Dreamboats and Miniskirts Family Review
The Bristol Hippodrome
Monday 27th July – Saturday 1st August 2015
Dreamboats And Miniskirts, a new musical showcasing hit songs of the 60s, is the sequel to the sellout Dreamboats and Petticoats which has played to more than two million people across the UK.
The musical’s credentials are top notch.It’s produced by Bill Kenwright and Laurie Mansfield in association with Universal Music and written by Laurence Marks and Maurice Gran, (the talented team behind Goodnight Sweetheart, Birds of a Feather, The New Statesman and Dreamboats and Petticoats).
It’s 1963 and the times they are a changin’. Sweethearts Bobby and Laura’s single “Dreamboats and Petticoats” is only half a hit, Norman and Sue have settled down to non-marital bliss and a baby and Ray and Donna seem blissfully happy.
The advent of the Beatles and the Merseybeat sound is exciting but will it inspire Bobby and Laura to have one more shot at stardom, Norman to “get off the drains” and find that hit parade voice he has longed for and Ray to realise his ambition and manage a really top pop act!? The answer is yes of course and as the show progresses we see these wholesome fifties kids evolve for a new era. Skirts get shorter, hairstyles become more daring and the music develops an exciting, addictive beat.
SET AND COSTUMES
We see so may shows that I find it hard to imagine how the designers can ever find something new and different but I really love this set. A montage of period advertising hoardings surround the stage and I find myself reminiscing over posters for Carry on Films and fondly recalling commercials featuring Kellog’s Frosties’ mascot, Tony the Tiger.
The set transforms smoothly and frequently, featuring multiple scenes including a TV studio, St Mungo’s Club, a house and the set of Ready Steady Go. During a fleeting fade to black we’re transported from Norman and Sue’s front room to a busy stage.
When they’re not the main feature, the fabulous on-stage band is partially concealed behind obstructions such as a semi transparent sheer screen (also featuring period advertising) but when they’re featured in the story line, they’re in full view. At times definitions blur and musicians amble into the action and mingle with the other actors, like when the guitarists slot in comfortably behind the vintage upright hair dryers during the fun hair salon scene.
When the band visits Liverpool, the Cavern Club screen drops into place, instantly transforming the scene. Wild lighting, new look outfits and the dramatic change of musical pace from ballad to Merseybeat complete the effect and I can totally relate to the excitement those teenagers must have felt hearing this new music for the first time. I find it hard to imagine that hysterical screaming would have been my bag but even at my mature age, I still experience the heart pounding thrill of this fast paced live music.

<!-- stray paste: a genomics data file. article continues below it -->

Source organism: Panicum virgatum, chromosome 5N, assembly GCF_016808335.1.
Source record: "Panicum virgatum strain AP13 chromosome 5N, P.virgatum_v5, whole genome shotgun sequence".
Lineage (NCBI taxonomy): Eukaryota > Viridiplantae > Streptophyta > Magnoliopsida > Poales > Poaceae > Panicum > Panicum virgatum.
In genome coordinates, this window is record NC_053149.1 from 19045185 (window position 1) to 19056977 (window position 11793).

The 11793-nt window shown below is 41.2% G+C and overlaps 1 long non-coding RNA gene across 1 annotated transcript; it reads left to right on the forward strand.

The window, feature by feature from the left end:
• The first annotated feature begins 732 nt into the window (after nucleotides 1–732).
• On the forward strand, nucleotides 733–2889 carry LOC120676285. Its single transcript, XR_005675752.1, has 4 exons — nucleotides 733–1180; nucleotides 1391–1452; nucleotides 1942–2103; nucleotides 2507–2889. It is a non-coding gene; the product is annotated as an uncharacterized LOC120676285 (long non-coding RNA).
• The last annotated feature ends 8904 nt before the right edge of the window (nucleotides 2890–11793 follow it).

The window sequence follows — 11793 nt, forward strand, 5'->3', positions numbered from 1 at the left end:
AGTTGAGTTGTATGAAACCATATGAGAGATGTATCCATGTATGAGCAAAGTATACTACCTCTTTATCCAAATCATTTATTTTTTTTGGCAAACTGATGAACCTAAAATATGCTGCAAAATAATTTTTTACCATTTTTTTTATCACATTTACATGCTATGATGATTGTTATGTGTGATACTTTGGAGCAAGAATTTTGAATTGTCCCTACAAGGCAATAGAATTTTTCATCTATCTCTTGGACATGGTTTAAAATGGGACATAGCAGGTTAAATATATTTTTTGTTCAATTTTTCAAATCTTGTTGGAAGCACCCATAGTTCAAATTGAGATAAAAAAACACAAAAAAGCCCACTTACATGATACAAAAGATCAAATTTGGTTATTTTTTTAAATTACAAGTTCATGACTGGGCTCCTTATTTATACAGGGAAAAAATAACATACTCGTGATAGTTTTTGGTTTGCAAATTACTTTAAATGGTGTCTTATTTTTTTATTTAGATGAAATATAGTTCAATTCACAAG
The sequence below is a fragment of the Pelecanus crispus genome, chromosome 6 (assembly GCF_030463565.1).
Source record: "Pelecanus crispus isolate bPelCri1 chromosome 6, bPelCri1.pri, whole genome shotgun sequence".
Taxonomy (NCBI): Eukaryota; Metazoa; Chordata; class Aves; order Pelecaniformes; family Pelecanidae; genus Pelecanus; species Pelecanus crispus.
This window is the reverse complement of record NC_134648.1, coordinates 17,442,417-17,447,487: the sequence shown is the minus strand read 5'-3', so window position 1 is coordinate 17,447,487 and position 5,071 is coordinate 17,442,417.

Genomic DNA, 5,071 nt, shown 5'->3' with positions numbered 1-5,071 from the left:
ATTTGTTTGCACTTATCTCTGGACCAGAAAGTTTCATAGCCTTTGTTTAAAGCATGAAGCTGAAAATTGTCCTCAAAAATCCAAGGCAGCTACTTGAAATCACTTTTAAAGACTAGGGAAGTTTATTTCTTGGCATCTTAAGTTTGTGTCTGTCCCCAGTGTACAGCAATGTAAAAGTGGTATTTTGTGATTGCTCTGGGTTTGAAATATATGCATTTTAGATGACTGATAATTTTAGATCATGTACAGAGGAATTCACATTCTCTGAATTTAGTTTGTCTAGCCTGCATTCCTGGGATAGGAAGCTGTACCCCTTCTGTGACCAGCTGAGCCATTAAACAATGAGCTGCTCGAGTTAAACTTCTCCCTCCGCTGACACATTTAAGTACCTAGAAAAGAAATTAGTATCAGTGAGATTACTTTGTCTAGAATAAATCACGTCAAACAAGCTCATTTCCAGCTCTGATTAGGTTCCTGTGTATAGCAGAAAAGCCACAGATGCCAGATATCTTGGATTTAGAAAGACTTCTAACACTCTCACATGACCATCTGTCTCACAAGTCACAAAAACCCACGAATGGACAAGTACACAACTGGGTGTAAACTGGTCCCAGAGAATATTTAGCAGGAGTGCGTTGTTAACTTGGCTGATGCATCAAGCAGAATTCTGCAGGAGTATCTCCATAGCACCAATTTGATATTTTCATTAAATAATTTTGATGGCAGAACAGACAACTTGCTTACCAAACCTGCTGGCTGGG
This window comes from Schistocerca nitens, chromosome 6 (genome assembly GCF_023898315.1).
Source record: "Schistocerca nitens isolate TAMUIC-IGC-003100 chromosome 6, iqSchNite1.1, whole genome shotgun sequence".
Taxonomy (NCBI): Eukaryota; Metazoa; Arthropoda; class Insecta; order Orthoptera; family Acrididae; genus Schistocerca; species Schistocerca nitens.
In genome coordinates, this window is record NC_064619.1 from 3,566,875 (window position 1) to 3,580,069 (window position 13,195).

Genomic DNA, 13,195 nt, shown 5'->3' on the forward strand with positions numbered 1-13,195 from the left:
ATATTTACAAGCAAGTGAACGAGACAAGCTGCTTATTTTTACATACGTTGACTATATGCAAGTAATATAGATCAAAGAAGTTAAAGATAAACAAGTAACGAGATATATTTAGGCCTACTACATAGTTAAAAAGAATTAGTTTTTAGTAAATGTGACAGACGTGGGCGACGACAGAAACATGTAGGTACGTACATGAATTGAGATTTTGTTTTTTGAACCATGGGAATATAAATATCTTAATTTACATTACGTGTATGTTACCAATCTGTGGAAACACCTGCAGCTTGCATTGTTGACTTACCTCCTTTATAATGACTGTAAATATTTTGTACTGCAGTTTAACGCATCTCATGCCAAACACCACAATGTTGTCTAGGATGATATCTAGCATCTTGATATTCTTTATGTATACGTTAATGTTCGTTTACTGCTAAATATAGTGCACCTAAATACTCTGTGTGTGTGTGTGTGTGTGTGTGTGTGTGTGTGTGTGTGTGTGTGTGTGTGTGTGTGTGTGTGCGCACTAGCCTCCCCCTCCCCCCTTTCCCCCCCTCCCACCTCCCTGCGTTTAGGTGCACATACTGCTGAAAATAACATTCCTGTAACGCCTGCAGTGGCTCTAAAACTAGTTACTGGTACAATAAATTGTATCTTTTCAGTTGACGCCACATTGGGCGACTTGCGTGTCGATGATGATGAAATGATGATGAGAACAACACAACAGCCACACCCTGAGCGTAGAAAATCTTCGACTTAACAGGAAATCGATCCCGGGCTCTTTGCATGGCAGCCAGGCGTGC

One sixties hit after another is featured including Twist & Shout, Pretty Woman and One Fine Day. I don’t feel like I’m watching actors performing because the stage comes alive within seconds of a song starting – the quality of the vocalists and instrumentalists is so good and choreography so slick with hand jives and twisting bodies animating the scene. I wouldn’t like to pick out individual singers for special mention as the cast is so talented. The lads form a convincingly exciting band and as I hear each of the three women Laura, Sue and Donna sing individually, I initially think “This one’s the star of the show” until I’m impressed by the next. Their voices are stunning in different ways and create amazing harmonies in the numbers they perform together.
The two blonde ponytailed saxophonists are as fun to watch as they are to listen to. Too visual to be plonked at the back alongside a static drum kit, they swing seductively in an out of the action alongside their trumpeter colleague.
The catchy sixties’ melodies and driving backbeat form the kind of music with which the audience finds it hard to resist joining in and this is part of the enjoyment. I hear the young girls behind me clapping loudly to the beat, a silver haired lady in front of me occasionally singing along a little over enthusiastically, forgetting she’s not actually one of the cast, but perhaps the most surprising display of appreciation is the standing ovation towards the end of “Hippy Hippy Shake”, which turns out not to be the end of the show! We all sit back down, slightly awkwardly as the cast slows the pace right down for the final number, “When you’re Young and in Love”. Perhaps they’re trying to echo the idea of a last slow dance, but it seems a bit of an anti-climax and we’d have preferred it to have ended with the upbeat number which had us all on our feet.
None of us have seen Dreamboats and Petticoats but that doesn’t hamper our enjoyment one iota.
Dreamboats and Miniskirts is a lighthearted, feel good production which sends you out of the theatre with a smile on your face, lots of great tunes in your head and, if you’re lucky, a flutter of long-lost teenage spirit back in your heart! Highly recommended.
Monday 27th July – Saturday 1st August
Evenings at 7.30 pm
Matinees on Wed & Sat 2.30 pm
Tickets: £12.90 – £38.90
Concessions available at certain performances
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DISCLOSURE: WE RECEIVED TICKETS FOR THE PURPOSES OF THIS REVIEW. ALL OPINIONS ARE MY/OUR OWN.